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Editorial: Omicron variant necessitates hybrid learning become UCLA’s new normal

By Editorial Board

Jan. 9, 2022 9:44 p.m.

Editor’s note: Editorials are intended to serve as the jumping-off point, not the conclusion, to discussion. As part of the Daily Bruin’s commitment to its readers, the board hopes to present a responsible and clear analysis of relevant events and news items affecting the lives of those we serve, but our editorials are not representative of the Daily Bruin’s views on issues as a whole. We encourage all readers to reach out to our board members and to respond to our editorials.

For those who were attending UCLA in the spring of 2020, the beginning of 2022 has brought a sense of deja vu.

Just like at the beginning of the COVID-19 pandemic, our university has suddenly announced a brief hiatus from in-person classes with little certainty of what the near future might hold. Since the original announcement of going online was issued over winter break, remote instruction has been extended from Jan. 18 to Jan. 28.

In the meantime, UCLA has mandated weekly COVID-19 testing, allowed staggered move-in times for Hill residents, and required that eligible community members get a COVID-19 vaccine booster shot.

We’ve been here before and, for all we know, we’ll be here again. UCLA cannot cling on to a learning model that predates pandemic times. Our “new normal” is no longer new.

It is, quite simply, our normal.

And the sooner UCLA understands this, the better – for both students and faculty, who bear the brunt of transitioning classes, learning styles and instruction plans from one platform to another.

The COVID-19 pandemic is unpredictable. There are no easy answers, but flexibility and accommodation are necessities. This is why the board urges UCLA to adopt a hybrid learning model for the remainder of winter quarter. We believe having in-person and online options will allow students to attend classes in a way that best suits their health, learning preferences and living situations while preventing a strain on already limited resources.

There isn’t one model of hybrid learning that works for everyone, but it must, at the bare minimum, consist of five features.

One, large lectures of more than 100 students should remain online, while small classes and discussion sections can meet in person if public health guidelines allow for it. Two, instructors must livestream in-person lectures and eliminate in-person attendance requirements. Three, the university should provide students with high-quality N95 respirators or surgical masks and require students to wear these masks while on campus. Four, students must get tested once a week using campus testing programs that are accessible at all hours of the day. Five, students who test positive for COVID-19 or are exposed to someone who tested positive must isolate themselves for at least five days and leave only if they test negative and symptoms are improving.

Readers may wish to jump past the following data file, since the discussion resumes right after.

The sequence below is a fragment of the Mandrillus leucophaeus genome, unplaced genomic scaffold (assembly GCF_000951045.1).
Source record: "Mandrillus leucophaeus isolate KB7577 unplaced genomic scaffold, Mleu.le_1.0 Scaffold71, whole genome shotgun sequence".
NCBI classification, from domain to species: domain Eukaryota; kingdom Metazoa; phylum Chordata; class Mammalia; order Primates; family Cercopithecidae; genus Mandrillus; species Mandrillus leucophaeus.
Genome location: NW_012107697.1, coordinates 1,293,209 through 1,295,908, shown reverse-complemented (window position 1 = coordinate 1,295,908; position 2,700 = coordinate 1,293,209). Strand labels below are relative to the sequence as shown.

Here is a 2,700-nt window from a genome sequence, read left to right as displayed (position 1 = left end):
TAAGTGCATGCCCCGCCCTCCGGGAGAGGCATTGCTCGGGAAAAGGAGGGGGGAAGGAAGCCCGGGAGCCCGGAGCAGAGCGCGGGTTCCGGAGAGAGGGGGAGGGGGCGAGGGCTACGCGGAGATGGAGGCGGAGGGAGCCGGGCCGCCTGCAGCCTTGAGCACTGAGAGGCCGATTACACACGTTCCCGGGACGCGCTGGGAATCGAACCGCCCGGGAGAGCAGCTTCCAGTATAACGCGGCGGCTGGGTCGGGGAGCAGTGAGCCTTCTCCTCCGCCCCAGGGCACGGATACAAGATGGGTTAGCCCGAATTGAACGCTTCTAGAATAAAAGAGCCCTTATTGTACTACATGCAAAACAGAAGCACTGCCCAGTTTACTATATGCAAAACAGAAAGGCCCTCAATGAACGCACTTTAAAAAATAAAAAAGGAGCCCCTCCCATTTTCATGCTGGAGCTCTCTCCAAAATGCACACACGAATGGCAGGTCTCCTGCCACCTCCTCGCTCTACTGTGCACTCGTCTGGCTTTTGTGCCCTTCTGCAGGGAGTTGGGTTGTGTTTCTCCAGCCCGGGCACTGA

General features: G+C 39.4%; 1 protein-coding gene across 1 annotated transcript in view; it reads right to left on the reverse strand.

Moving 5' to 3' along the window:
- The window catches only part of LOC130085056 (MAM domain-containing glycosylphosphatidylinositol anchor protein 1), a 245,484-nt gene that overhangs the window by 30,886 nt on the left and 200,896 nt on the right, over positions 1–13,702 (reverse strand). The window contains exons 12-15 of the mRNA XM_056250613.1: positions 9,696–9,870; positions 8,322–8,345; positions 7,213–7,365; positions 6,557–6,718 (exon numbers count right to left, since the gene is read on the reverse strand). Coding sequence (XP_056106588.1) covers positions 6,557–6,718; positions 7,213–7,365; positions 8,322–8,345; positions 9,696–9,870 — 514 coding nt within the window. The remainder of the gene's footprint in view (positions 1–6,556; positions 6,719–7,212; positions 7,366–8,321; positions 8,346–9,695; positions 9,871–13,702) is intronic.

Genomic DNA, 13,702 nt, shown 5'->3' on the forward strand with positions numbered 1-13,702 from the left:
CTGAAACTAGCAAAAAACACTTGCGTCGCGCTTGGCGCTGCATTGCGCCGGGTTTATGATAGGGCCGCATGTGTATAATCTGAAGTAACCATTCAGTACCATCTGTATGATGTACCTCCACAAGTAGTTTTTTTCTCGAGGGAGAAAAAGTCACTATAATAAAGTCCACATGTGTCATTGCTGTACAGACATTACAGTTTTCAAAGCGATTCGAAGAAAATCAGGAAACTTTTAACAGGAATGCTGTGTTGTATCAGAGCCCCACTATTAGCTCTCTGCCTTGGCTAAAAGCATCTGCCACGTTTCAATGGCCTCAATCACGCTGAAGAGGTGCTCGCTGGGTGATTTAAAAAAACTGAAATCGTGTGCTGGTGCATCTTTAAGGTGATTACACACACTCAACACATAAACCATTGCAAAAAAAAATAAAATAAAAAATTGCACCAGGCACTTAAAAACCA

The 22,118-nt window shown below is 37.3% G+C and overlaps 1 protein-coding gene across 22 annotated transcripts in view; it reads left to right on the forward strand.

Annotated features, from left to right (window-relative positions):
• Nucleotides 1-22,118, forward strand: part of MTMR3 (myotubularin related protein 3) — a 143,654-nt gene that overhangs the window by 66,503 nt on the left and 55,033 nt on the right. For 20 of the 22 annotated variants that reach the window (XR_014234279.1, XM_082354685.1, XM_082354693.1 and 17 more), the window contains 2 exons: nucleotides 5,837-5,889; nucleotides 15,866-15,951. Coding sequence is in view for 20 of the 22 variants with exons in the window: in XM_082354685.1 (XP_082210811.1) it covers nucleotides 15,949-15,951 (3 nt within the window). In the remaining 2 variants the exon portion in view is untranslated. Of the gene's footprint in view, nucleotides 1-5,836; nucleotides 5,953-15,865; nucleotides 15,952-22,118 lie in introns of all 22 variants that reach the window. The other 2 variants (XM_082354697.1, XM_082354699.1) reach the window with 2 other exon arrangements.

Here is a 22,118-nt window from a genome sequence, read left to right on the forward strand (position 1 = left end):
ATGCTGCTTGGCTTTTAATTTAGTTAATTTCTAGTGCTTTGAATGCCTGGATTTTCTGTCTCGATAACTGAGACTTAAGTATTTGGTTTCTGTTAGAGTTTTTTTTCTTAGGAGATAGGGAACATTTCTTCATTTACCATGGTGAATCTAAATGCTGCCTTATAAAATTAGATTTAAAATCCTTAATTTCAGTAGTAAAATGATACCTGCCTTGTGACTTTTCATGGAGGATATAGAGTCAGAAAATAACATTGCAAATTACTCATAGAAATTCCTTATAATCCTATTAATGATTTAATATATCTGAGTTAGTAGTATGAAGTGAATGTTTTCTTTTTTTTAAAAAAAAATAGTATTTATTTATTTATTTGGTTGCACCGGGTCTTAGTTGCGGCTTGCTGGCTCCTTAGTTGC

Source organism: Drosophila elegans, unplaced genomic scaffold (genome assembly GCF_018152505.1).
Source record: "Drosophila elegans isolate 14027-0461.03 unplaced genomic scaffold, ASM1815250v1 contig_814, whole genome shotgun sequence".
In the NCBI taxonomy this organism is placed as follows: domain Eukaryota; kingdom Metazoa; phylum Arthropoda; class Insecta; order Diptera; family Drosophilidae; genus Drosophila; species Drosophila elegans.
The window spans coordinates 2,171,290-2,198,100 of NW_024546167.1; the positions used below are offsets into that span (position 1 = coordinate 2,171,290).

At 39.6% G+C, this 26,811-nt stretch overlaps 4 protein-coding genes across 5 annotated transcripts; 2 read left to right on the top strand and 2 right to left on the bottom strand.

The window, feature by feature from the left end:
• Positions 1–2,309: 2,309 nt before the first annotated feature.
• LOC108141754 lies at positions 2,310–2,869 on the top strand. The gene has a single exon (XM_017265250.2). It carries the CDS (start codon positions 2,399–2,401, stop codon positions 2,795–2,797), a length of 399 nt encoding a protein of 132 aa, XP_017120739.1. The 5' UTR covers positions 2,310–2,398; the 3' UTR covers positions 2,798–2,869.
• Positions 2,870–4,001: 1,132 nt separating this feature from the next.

Hybrid learning is by no means perfect. The board understands the toll it can take on instructors who must tend to students in both a classroom and a Zoom room. But in-person learning was never perfect to begin with.

The Disabled Student Union spent the entirety of fall quarter petitioning for remote and hybrid learning options that would allow disabled students to attend in‐person classes without fear of contracting a life-threatening virus. The union’s petition garnered more than 20,000 signatures and was accompanied by a protest attended by nearly 200 people both in person and online.

A hybrid instruction model exists in a middle ground between in-person and remote learning. Students who yearn for an in-person college experience can have the experience they want as long as they do so safely. On the other hand, students who feel more comfortable attending classes online or who need to do so out of necessity can still receive the education they’re paying for.

Shifting to in-person learning in the middle of the quarter will pose difficulties for many, particularly international and out-of-state students who are still at home and will need to make travel arrangements in the throes of midterm season. Announcing one instruction model and sticking with it for the next 10 weeks will cause considerably less trouble.

It’s unfortunate that the pandemic has once again upended life as we know it. But navigating this next chapter of a public health crisis we’ve weathered for nearly two years now is about adapting to challenges as they come and minimizing the stress these changes can bring.

Hybrid learning will allow UCLA to do just that – as long as the school makes a decision sooner rather than later.

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